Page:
Scottish Natural Heritage are delighted to be announcing their sponsorship of a “Green Infrastructure Development of the Year Award” as part of the 2020 Scottish Homes Awards. This is a brand new award that will recognise the efforts of a private developer or housing association to deliver multi-functional green and blue infrastructure as part of a nature rich, high quality housing development.

Applicants are encouraged to demonstrate how the green and blue infrastructure elements of their development delivers functions such as surface water management and climate resilience, habitats for wildlife, outdoor play and learning and opportunities to connect people and nature.

For more information, and to apply click here.

 

School Raingardens in North Lanarkshire

Novembers blog comes from Emilie Wadsworth at Central Scotland Green Network Trust, part of the team leading on the 10,000 Raingardens for Scotland campaign on behalf of SGIF:

Throughout 2019, North Lanarkshire Council, Central Scotland Green Network Trust and the 10,000 Raingardens for Scotland project have been working on an innovative school raingarden project.

The aim is to install a range of raingarden features within schools that suffer from flooding resulting in their playground being unusable at certain times of the year. Alongside this, and educational programme is being run to teach the pupils about environmental issues such as flooding, pollution and the impacts that urban expansion and development can have of the water cycle. They learn about how these can be reduced through the use of raingardens, and nature-based surface water management interventions, and the advantages that these can have over traditional pipes and drains.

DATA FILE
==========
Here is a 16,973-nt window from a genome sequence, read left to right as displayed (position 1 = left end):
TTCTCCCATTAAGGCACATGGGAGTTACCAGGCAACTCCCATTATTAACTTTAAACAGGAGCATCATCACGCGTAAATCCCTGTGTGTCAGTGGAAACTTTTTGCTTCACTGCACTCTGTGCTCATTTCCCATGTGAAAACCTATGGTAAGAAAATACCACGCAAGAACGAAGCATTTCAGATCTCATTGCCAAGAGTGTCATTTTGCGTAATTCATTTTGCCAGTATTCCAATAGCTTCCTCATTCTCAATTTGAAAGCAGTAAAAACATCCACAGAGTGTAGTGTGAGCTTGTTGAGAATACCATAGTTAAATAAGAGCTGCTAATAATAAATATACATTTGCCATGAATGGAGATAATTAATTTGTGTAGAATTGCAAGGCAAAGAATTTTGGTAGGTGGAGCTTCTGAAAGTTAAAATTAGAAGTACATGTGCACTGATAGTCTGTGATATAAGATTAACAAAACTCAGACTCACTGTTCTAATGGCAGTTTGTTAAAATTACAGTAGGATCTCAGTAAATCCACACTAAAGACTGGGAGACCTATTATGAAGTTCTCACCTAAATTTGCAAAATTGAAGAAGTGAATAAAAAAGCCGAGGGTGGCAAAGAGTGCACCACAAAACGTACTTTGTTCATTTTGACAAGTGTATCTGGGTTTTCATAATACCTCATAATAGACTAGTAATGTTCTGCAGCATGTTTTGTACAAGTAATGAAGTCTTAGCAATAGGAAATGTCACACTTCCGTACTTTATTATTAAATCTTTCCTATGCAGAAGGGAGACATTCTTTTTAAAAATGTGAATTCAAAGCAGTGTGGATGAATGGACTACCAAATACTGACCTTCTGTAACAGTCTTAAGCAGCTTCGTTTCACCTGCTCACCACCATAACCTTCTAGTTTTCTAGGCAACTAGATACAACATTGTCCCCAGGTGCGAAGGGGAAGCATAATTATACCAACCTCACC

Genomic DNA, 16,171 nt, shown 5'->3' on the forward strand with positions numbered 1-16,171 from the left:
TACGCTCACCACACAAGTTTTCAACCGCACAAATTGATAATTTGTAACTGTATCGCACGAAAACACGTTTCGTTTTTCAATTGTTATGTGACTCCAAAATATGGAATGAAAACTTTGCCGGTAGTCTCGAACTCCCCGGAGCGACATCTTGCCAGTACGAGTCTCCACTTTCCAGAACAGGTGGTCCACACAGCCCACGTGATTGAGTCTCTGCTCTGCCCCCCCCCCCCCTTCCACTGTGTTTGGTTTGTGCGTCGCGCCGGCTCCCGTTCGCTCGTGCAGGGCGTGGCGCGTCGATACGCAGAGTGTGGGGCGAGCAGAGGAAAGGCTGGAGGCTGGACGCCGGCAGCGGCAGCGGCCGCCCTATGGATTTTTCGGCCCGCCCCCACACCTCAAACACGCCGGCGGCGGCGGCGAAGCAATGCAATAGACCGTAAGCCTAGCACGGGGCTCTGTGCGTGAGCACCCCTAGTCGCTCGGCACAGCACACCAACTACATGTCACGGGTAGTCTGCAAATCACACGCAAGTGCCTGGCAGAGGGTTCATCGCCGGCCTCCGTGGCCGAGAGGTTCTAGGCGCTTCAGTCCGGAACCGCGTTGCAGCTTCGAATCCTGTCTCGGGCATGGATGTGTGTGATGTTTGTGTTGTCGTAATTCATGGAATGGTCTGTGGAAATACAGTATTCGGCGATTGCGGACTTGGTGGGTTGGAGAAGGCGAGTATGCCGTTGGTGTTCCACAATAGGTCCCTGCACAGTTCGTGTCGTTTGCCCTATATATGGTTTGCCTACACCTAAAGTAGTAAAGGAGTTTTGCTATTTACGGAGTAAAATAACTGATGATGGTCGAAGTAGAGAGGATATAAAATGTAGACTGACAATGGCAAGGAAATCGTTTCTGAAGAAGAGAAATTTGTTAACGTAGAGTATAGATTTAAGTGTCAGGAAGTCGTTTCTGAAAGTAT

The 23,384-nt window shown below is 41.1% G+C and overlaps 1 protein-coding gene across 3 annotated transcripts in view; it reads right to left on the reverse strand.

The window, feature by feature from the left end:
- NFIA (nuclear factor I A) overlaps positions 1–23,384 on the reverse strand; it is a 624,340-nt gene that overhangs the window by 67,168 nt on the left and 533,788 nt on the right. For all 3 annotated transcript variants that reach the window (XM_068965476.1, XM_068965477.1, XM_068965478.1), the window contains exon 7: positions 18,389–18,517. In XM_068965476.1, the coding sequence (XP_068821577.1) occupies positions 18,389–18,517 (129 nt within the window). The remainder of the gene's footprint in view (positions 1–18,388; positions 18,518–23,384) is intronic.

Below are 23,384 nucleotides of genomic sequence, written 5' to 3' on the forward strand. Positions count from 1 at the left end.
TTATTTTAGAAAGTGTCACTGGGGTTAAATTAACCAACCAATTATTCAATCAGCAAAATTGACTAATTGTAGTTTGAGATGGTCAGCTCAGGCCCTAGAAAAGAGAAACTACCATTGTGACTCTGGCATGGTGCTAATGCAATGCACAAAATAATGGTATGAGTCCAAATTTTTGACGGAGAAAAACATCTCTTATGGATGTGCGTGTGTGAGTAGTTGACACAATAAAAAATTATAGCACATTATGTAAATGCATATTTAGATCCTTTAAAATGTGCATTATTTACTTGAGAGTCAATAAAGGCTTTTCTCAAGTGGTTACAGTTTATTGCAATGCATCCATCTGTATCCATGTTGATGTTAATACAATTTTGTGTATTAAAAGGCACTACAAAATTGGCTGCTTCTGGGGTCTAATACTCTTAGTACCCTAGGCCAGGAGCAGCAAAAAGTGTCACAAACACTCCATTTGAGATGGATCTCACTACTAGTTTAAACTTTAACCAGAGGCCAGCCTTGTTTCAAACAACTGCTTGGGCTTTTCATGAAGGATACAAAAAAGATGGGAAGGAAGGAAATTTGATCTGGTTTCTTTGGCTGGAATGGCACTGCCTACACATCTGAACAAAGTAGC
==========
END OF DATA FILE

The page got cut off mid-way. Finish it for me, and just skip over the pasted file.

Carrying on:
The children are integral to the design and location of the raingardens to be installed at their school. During the class sessions, they identify areas of flooding in the school grounds, from puddles, to muddy swamps on the grass, and from blocked drains to temporary “streams” that run across the grounds during or just after rainfall. Following this, they are involved in a co-design workshop where they start to think of solutions to the problems, using examples from across the world.

So far, five primary schools have been involved, with concept designs produced for each one. Following discussions with the council, teachers and maintenance staff, some designs will be worked up in to detailed plans and installed in early 2020. The educational sessions will be finalised and supplemented so that they can be run by teachers in their own classrooms and will become an online resource with clear links to the Eco-school curriculum highlighted, for any schools to use.